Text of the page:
Mountain Bike Suspension Types
Suspension is one factor that can vary between the different types of bikes, so here’s a little primer for you.
You’ll find that it’s mostly fat bikes that have rigid suspension. Most riders find that the wide tires and low tire pressure provide all the squish needed to absorb bumps on the trail; no suspension system is needed.
These bikes have a suspension fork in the front to help absorb impact on the front wheel, but the rear of the bike has no suspension—thus, a “hardtail.” Hardtails are typically less expensive than full-suspension bikes and have fewer moving parts (which often translates into less maintenance)—they are a solid option for everything except serious lift-serviced downhill trails. Cross-country riders, especially, gravitate toward hardtails as these bikes allow more direct transfer of power between the pedal stroke and the rear tire.
There are many variations of full-suspension bikes, but the general idea is for the front fork and rear shock to absorb the impacts of the trail. This drastically reduces the impact on the rider, increases traction, and makes for a more forgiving and enjoyable ride. However, on more difficult trails, there can be some “bob” that soaks up some of the energy transfer from the pedals to the wheels. To compensate for this, many full-suspension bikes have the ability to “lock out” the rear suspension.
Sizing & Fitting
Buying a bike that fits well is the most important part of the process. A bad fit can transform a dream bike into a torture device, where as a bike that fits well and is right for your height, flexibility and riding style is a bike you’ll love riding. A properly fitting bike can help you improve your handling and build confidence on the trail, allowing you to feel more comfortable tackling more technical and challenging rides.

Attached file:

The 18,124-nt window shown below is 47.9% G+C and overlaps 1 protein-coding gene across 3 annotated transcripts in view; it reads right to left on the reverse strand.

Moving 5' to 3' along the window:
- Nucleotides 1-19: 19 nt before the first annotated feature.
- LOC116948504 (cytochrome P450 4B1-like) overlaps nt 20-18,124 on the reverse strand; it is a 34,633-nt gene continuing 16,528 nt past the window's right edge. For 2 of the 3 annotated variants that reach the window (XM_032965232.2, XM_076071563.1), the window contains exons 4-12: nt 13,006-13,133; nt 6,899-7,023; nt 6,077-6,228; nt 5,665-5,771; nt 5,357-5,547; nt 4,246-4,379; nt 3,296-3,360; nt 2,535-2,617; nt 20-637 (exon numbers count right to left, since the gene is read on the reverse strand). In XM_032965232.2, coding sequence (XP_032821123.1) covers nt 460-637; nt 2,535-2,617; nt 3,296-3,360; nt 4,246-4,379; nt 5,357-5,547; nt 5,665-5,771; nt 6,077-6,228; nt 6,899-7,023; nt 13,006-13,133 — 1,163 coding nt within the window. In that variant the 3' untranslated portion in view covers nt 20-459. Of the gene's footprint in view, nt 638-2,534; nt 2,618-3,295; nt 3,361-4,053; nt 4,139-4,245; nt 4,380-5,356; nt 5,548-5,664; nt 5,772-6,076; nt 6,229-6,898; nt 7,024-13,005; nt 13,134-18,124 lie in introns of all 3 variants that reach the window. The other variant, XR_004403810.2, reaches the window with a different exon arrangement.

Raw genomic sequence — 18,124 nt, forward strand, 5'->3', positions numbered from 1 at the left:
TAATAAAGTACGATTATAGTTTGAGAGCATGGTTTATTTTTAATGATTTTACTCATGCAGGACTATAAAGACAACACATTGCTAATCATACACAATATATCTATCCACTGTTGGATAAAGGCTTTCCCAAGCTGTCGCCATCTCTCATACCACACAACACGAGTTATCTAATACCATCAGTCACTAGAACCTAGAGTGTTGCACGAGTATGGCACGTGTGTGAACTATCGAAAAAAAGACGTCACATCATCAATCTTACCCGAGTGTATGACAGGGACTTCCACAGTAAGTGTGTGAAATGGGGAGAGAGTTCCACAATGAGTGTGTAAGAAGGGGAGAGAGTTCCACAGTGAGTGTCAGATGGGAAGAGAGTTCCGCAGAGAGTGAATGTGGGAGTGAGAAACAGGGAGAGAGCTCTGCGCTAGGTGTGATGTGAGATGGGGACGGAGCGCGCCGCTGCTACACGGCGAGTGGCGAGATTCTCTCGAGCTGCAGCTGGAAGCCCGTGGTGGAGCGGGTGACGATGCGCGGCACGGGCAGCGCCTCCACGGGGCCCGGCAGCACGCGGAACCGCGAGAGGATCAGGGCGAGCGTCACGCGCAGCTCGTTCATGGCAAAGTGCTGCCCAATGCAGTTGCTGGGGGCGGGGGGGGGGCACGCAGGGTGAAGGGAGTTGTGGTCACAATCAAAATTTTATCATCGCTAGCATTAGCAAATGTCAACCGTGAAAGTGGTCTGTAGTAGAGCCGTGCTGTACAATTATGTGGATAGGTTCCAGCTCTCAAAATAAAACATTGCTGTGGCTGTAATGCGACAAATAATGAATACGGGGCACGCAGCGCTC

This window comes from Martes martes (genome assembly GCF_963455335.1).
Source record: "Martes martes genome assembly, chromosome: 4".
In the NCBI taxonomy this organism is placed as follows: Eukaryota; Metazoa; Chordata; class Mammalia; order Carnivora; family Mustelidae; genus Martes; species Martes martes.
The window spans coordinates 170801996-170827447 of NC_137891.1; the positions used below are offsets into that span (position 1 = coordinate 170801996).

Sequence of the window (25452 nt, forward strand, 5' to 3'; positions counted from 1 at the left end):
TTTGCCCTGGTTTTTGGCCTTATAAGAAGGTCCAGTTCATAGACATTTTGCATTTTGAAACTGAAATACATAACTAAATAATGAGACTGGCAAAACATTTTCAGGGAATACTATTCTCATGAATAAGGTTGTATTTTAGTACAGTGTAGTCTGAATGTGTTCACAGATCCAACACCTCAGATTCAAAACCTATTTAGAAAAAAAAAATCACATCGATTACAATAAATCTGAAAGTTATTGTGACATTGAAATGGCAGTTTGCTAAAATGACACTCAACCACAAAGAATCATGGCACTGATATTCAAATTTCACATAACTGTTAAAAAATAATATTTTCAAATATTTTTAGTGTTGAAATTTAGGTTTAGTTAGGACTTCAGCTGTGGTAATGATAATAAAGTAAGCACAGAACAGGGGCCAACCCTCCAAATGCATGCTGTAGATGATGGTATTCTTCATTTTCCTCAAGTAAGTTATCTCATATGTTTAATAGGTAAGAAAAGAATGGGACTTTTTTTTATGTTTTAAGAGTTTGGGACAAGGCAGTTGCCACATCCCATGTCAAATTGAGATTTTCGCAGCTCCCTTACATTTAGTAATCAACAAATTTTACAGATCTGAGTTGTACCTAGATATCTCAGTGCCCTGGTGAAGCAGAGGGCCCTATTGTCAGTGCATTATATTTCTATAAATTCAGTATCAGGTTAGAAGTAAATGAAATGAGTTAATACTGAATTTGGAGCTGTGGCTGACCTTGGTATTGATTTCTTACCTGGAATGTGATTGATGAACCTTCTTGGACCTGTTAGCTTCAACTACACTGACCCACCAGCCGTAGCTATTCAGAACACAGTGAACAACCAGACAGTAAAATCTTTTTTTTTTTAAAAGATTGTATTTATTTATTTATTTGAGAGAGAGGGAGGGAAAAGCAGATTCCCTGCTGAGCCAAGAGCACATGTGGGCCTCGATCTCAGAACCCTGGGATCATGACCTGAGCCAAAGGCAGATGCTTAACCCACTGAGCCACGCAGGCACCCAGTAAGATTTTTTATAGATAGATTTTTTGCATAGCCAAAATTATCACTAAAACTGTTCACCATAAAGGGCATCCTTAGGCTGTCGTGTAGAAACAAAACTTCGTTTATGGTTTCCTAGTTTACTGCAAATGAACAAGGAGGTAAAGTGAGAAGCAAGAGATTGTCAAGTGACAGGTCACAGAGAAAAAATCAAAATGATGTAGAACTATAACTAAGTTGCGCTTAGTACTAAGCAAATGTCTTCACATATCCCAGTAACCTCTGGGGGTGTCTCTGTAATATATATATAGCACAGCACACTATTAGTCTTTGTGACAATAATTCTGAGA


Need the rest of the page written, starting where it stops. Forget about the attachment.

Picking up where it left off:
Mountain bikes come in standard sizes (S, M, L) that are similar across brands. If you’re in-between sizes, it’s best to err on the smaller side as more sizing accommodations can be made with a smaller frame than with one that’s too large. But really, the best advice we can give you is to go to a bike shop to have a professional fitting done.
Another great tip is to take the bikes that interest you for a test ride. With the help of a sales specialist, you should be able to narrow down your selection to two or three bikes. See if you can get them for a weekend, or at least take them for as long as you can over the terrain that you intend to be riding (sometimes these are paid demos, other times not). Also check with the local shop for “demo days,” where the vendors will set up at a local trail with different mountain bike models to test. In most cases, one bike is just going to feel better for you than the others–that’s the one you want.
Buying a Used Mountain Bike
This is even more important than for a road bike, given the more rugged and potentially dangerous terrain you’ll be traversing with your mountain bike: when considering any used mountain bike, even from a friend, look the bike over very carefully. Even better, if possible, try to have a local shop look over a used bike for you. The important thing is to avoid spending your bike budget on a bike, only to discover that it needs a several hundred-dollar repair.
Mountain Bike Accessories
The last step before you walk out the door is to stock up on all the accessories necessary for an enjoyable ride.